Patients with non-immunogenic cancers, such as breast and gynaecological cancers, who are given the anti-nausea drug dexamethasone during surgery survive longer. The study, abstract 4224, presented at the Anesthesiology 2021 annual meeting, held October 8 to 12, San Diego, found that the risk of dying within 90 days after cancer surgery was 32% lower in patients who received dexamethasone compared to those not receiving the drug.
“Based on our data, physician anaesthesiologists should feel more confident in administering dexamethasone to patients undergoing surgery for cancers that have little interaction with the immune system,” said study senior author Maximilian Schaefer, from Beth Israel Deaconess Medical Center and Harvard Medical School, Boston. “It does not only prevent nausea, but may also improve survival.”
At the beginning of surgery dexamethasone is administered as a prophylactic medication (single bolus intravenously) to prevent postoperative nausea and/ or vomiting. Whether or not dexamethasone is used is at the discretion of anaesthesiologists.
Dexamethasone, a glucocorticoid available since 1958, is known to dampen the immune system. Studies have also suggested that dexamethasone can prevent cancer growth via direct effects on the tumour. However, previous clinical studies have produced conflicting results, with some reporting higher survival and others lower survival after dexamethasone use.
The explanation for these differing effects, Schaefer hypothesized, is that in cancers where the immune system suppresses growth, inhibiting the immune system with dexamethasone would have a negative effect on tumour control, cancelling out the positive effect. However, in non-immunogenic cancers, direct effect on the cancer would go unhindered.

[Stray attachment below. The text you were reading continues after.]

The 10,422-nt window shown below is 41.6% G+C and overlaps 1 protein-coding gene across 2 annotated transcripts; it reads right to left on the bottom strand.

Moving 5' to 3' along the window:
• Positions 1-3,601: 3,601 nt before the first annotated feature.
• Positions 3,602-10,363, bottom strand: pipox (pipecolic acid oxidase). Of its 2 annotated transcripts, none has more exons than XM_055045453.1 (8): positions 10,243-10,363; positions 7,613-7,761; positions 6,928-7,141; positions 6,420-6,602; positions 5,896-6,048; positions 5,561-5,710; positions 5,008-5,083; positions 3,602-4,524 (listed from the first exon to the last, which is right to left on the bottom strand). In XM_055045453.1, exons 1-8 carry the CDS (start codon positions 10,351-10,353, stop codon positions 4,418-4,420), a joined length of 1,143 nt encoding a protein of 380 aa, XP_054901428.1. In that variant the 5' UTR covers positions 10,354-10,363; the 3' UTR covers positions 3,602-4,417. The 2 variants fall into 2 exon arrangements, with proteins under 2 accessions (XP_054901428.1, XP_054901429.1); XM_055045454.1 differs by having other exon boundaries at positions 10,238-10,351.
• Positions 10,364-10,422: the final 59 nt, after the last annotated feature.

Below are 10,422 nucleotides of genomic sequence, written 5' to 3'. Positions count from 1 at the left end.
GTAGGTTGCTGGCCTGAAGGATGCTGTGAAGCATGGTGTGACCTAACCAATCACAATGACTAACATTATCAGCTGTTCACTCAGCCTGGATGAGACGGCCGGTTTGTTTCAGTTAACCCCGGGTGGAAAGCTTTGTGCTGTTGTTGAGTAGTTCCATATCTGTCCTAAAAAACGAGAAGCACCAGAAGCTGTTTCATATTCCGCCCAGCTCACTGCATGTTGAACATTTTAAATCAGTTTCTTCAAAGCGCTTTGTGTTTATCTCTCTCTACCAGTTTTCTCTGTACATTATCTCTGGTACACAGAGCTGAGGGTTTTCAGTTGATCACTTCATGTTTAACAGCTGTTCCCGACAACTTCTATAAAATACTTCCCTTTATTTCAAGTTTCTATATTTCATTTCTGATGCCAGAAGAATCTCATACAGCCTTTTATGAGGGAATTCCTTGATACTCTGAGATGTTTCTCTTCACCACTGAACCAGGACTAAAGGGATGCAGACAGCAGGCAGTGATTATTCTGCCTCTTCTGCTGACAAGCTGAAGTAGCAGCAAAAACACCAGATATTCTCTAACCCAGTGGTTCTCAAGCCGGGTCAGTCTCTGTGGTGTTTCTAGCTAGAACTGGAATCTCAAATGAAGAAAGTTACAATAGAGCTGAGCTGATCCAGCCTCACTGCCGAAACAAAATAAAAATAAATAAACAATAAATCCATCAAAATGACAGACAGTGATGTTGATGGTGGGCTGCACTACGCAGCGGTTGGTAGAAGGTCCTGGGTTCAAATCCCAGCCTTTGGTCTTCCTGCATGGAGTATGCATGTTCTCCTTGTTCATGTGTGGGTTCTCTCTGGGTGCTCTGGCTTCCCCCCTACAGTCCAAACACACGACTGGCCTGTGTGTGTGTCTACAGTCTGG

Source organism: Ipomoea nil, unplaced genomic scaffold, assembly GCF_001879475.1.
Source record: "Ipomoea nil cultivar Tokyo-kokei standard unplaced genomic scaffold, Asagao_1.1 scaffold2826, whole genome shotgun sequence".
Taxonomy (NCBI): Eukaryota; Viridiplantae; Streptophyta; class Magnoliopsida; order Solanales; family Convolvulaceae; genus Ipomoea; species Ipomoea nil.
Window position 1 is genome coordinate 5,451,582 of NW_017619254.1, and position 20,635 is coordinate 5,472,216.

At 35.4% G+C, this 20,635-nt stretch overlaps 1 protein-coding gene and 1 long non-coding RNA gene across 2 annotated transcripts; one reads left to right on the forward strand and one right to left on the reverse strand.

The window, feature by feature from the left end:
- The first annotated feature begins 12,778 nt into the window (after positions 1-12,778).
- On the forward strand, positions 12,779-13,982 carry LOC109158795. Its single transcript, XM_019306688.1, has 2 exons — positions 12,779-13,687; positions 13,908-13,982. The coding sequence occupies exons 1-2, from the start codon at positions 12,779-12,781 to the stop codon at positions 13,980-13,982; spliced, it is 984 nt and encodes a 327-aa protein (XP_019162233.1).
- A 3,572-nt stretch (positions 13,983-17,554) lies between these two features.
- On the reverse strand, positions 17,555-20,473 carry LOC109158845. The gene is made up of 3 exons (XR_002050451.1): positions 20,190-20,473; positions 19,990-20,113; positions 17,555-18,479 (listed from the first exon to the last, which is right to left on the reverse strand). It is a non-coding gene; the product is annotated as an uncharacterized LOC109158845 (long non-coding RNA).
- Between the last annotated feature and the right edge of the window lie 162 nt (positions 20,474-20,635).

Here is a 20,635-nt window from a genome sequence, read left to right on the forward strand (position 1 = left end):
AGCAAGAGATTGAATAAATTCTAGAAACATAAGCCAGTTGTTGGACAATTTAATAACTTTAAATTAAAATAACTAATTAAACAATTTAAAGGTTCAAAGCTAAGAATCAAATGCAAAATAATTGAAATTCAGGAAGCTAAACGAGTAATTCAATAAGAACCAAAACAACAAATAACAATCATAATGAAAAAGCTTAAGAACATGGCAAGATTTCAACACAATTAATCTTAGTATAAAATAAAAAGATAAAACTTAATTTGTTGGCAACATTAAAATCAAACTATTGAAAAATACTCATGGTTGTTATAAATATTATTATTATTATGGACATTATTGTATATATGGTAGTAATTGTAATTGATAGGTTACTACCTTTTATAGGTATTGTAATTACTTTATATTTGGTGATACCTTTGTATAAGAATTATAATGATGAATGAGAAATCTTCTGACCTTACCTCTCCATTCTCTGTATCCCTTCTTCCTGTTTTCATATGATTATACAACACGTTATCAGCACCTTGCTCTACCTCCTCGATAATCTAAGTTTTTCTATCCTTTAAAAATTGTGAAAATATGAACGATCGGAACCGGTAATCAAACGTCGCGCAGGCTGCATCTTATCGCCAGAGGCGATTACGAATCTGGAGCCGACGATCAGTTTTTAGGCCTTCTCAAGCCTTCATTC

For the current study, Schaefer and his team analysed the records of 74,058 patients who underwent surgery to remove non-immunogenic cancers at Beth Israel Deaconess Medical Center (between 2005 and 2020) and Massachusetts General Hospital Boston (between 2007 and 2015).
Overall, 25,178 (34%) received dexamethasone during surgery. After 90 days, 209 (0.83%) of patients who had received dexamethasone died compared with 1,543 (3.2%) who had not received the drug. When statistical modelling took into account confounders (such as patient demographics, comorbidities, intraoperative factors, preoperative steroid use and chemotherapy) preoperative dexamethasone administration was associated with decreased risk of 90-day mortality with an adjusted odds ratio (aOR) of 0.68 (95% CI 0.57-0.81; p<0.001).
Subgroup analyses showed that dexamethasone was particularly beneficial for patients with breast cancer (aOR=0.22; 95% CI 0.11-0.45; p<0.001), and gynaecological malignancies (ovary, uterus, cervix), (aOR=0.33; 95% CI 0.16-0.66; p=0.002).
“Ours is the first large study to show that for a wide variety of cancers where the immune system does not play a major role, the positive effects seem to predominate,” said Schaefer. The next step, he added, will be to verify the results for dexamethasone in larger national datasets and also explore the effects of different anti-inflammatory drugs administered during surgery for cancer.